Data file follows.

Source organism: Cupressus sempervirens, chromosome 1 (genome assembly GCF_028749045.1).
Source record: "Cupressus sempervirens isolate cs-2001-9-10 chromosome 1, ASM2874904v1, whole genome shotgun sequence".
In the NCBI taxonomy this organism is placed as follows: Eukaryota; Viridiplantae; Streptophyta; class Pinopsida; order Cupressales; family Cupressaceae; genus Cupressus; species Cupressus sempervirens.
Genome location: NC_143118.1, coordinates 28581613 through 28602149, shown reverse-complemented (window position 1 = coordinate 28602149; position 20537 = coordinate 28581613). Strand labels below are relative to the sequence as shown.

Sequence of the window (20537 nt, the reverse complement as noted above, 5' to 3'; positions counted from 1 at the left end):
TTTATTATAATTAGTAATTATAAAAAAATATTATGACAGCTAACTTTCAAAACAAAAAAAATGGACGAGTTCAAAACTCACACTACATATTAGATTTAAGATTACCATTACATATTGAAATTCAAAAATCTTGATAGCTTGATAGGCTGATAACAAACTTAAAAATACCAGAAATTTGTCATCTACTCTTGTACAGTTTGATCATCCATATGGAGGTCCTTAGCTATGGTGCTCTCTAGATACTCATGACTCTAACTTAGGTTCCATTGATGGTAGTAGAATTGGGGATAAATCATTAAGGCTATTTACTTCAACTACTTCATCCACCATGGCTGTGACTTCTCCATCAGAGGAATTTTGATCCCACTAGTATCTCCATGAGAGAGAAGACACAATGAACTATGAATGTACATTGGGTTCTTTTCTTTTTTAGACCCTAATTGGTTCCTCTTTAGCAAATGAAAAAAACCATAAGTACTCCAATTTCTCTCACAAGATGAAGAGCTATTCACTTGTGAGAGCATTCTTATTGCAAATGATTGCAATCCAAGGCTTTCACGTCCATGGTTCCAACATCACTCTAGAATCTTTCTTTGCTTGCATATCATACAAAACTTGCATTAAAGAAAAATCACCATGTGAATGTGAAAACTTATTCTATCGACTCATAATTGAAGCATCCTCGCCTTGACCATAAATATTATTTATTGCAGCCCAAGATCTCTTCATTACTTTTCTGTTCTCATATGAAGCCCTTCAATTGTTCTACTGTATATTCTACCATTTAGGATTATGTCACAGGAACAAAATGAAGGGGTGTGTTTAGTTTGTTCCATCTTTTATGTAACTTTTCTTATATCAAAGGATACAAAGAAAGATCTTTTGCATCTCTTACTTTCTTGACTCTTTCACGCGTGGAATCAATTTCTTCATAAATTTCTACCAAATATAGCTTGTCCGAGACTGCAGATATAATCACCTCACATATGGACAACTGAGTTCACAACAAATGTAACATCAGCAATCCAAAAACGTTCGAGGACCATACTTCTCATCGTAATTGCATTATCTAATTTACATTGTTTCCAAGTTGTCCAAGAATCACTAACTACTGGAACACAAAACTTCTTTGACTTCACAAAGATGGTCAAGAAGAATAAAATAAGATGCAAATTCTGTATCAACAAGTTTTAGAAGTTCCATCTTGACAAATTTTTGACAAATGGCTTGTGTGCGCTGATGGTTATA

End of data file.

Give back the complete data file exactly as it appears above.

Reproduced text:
Source organism: Cupressus sempervirens, chromosome 1 (genome assembly GCF_028749045.1).
Source record: "Cupressus sempervirens isolate cs-2001-9-10 chromosome 1, ASM2874904v1, whole genome shotgun sequence".
In the NCBI taxonomy this organism is placed as follows: Eukaryota; Viridiplantae; Streptophyta; class Pinopsida; order Cupressales; family Cupressaceae; genus Cupressus; species Cupressus sempervirens.
Genome location: NC_143118.1, coordinates 28581613 through 28602149, shown reverse-complemented (window position 1 = coordinate 28602149; position 20537 = coordinate 28581613). Strand labels below are relative to the sequence as shown.

Sequence of the window (20537 nt, the reverse complement as noted above, 5' to 3'; positions counted from 1 at the left end):
TTTATTATAATTAGTAATTATAAAAAAATATTATGACAGCTAACTTTCAAAACAAAAAAAATGGACGAGTTCAAAACTCACACTACATATTAGATTTAAGATTACCATTACATATTGAAATTCAAAAATCTTGATAGCTTGATAGGCTGATAACAAACTTAAAAATACCAGAAATTTGTCATCTACTCTTGTACAGTTTGATCATCCATATGGAGGTCCTTAGCTATGGTGCTCTCTAGATACTCATGACTCTAACTTAGGTTCCATTGATGGTAGTAGAATTGGGGATAAATCATTAAGGCTATTTACTTCAACTACTTCATCCACCATGGCTGTGACTTCTCCATCAGAGGAATTTTGATCCCACTAGTATCTCCATGAGAGAGAAGACACAATGAACTATGAATGTACATTGGGTTCTTTTCTTTTTTAGACCCTAATTGGTTCCTCTTTAGCAAATGAAAAAAACCATAAGTACTCCAATTTCTCTCACAAGATGAAGAGCTATTCACTTGTGAGAGCATTCTTATTGCAAATGATTGCAATCCAAGGCTTTCACGTCCATGGTTCCAACATCACTCTAGAATCTTTCTTTGCTTGCATATCATACAAAACTTGCATTAAAGAAAAATCACCATGTGAATGTGAAAACTTATTCTATCGACTCATAATTGAAGCATCCTCGCCTTGACCATAAATATTATTTATTGCAGCCCAAGATCTCTTCATTACTTTTCTGTTCTCATATGAAGCCCTTCAATTGTTCTACTGTATATTCTACCATTTAGGATTATGTCACAGGAACAAAATGAAGGGGTGTGTTTAGTTTGTTCCATCTTTTATGTAACTTTTCTTATATCAAAGGATACAAAGAAAGATCTTTTGCATCTCTTACTTTCTTGACTCTTTCACGCGTGGAATCAATTTCTTCATAAATTTCTACCAAATATAGCTTGTCCGAGACTGCAGATATAATCACCTCACATATGGACAACTGAGTTCACAACAAATGTAACATCAGCAATCCAAAAACGTTCGAGGACCATACTTCTCATCGTAATTGCATTATCTAATTTACATTGTTTCCAAGTTGTCCAAGAATCACTAACTACTGGAACACAAAACTTCTTTGACTTCACAAAGATGGTCAAGAAGAATAAAATAAGATGCAAATTCTGTATCAACAAGTTTTAGAAGTTCCATCTTGACAAATTTTTGACAAATGGCTTGTGTGCGCTGATGGTTATA